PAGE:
If you think you can dodge this order because you’re charming or you know people, take note. The powers that be at DCPS may be a colossal joke but they take the lottery very seriously. This city may run just as incompetently and corruptly as it always has, but the DCPS lottery is no joke. Case in point: Chancellor Antwan Wilson made it a whole year on the job before his resignation/termination. He had called in a favor to jump the lottery and get his daughter into a different high school. You can just keep clicking links to see the prior Chancellor, Kaya Henderson’s story. She lasted 6 years but she also played the jump the lottery game for various high ranking people in the Mayor’s Cabinet.
The history of the Chancellors before Henderson (pre-2007 they were called “Superintendents”) is spotty and varied. No real surprise that the whole school system is a disaster when you see the constant changes in leadership going back to the 1970’s. Thank your lucky stars for the parents and teachers who came before us to have accomplished what they have. But, that’s a post for another day.
So let’s finish up the lottery. The deadline for high school is February 1 every year, and the deadline for PK through 8th grade is March 1 every year. Results come out May 1.
When you get your results, here’s what you do next:
ENROLL YOUR CHILD; ENROLL YOUR CHILD; ENROLL YOUR CHILD!!!
Why am I yelling? Because you need to enroll your child. There are so many other people whose lives are hanging in the balance so I beg you to have some compassion for your neighbors, fellow parents and the school staff. Everyone is waiting on this information. There will inevitably be people who move to DC from another country the night before school starts, speak little to no English, who plop down in the school office on the first day.
This is where the school’s office staff shines. They scramble to complete paperwork and find the newbie a seat in a class – ever so careful to consider the current students in a class so as not to disrupt balance for the teacher. The arrival of a new student at the classroom door will surprise a teacher who forfeited the last 2 weeks of their summer to prepare a classroom for the children on their list. Now there’s a last minute addition for which they weren’t prepared.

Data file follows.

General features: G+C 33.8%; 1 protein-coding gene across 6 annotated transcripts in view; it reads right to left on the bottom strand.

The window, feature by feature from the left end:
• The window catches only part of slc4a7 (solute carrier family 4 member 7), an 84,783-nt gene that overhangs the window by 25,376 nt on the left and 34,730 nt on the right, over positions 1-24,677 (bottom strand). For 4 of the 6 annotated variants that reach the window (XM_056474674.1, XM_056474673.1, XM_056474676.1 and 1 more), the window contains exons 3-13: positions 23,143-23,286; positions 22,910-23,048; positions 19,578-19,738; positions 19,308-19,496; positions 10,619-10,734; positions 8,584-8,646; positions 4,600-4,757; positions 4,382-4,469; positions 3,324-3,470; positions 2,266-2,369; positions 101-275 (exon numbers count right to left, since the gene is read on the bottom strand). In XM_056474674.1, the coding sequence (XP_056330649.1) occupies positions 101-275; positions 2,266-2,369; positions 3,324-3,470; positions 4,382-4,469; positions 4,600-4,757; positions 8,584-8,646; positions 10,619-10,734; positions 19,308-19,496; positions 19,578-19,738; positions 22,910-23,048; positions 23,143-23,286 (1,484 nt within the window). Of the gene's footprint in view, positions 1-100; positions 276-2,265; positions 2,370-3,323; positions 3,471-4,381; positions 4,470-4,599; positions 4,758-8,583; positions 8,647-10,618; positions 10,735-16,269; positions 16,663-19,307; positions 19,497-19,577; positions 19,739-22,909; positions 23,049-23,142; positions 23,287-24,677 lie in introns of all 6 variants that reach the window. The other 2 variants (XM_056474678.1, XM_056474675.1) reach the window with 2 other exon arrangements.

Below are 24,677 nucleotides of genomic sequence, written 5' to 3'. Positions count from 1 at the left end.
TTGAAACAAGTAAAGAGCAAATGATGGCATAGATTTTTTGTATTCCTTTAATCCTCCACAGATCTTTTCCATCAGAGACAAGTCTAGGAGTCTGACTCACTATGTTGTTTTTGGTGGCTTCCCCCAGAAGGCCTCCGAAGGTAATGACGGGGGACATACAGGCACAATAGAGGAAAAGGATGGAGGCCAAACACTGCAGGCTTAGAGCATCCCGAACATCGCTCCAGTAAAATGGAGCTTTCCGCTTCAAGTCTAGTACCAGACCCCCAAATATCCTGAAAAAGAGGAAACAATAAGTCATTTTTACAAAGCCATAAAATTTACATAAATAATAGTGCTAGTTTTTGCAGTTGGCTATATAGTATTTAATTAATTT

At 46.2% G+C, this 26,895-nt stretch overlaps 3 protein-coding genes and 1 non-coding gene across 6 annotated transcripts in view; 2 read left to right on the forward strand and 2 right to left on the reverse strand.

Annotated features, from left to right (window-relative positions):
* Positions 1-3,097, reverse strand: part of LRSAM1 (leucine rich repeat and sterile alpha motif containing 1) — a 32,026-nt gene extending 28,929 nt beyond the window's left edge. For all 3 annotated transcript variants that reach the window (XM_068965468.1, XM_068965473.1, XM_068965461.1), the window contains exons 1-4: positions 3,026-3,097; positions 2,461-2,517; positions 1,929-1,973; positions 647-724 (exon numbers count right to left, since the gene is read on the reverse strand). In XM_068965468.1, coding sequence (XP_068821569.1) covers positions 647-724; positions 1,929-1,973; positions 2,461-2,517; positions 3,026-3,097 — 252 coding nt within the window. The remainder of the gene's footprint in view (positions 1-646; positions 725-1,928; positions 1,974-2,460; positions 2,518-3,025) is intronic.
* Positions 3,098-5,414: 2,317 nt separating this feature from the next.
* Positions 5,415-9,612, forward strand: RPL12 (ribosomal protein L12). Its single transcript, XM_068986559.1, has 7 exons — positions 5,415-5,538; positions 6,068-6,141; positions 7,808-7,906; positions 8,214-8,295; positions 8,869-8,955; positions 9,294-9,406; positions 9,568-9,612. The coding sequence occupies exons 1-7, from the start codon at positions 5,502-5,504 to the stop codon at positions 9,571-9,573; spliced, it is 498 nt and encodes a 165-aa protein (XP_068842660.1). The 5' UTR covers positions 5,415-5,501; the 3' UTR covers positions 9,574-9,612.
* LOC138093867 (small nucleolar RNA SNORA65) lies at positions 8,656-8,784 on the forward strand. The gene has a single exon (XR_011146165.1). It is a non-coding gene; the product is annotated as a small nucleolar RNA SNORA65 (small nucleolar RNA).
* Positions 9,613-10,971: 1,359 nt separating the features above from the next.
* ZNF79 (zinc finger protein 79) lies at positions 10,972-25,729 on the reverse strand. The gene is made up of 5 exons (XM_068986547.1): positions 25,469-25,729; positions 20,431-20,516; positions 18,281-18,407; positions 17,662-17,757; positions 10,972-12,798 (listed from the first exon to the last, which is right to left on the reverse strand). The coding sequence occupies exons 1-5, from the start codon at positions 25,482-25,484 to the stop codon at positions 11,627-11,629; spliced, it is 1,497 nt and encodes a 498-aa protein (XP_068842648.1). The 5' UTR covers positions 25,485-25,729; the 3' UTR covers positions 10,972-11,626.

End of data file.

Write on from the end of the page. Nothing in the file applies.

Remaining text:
The teacher smiles, and welcomes the child in, quickly making them feel at home as they gracefully glide around the room pulling a desk from here and a chair from there, not showing an ounce of the stress they suddenly feel. The addition of a child who woke up yesterday in their home country and is on the verge of tears is the equivalent of 3 children with the language barrier among other issues to overcome. If you’re watching, your eyes get misty because you realize, this teacher, loves their job so much. A ton more work just arrived in their lap and do they get more money?
Nope. But you will never notice the difference in their attitude because they won’t let you see. Not the good ones, anyway. And we’ve been amazingly lucky to have snagged some amazing teachers for our kids thus far. So when my ire at DCPS surfaces, it’s never about the teachers and staff who are on the ground, doing what they do every day. It’s about the f*ckery that happens “downtown” where the leadership is.
We’ve got a new Chancellor. We should all cross our fingers.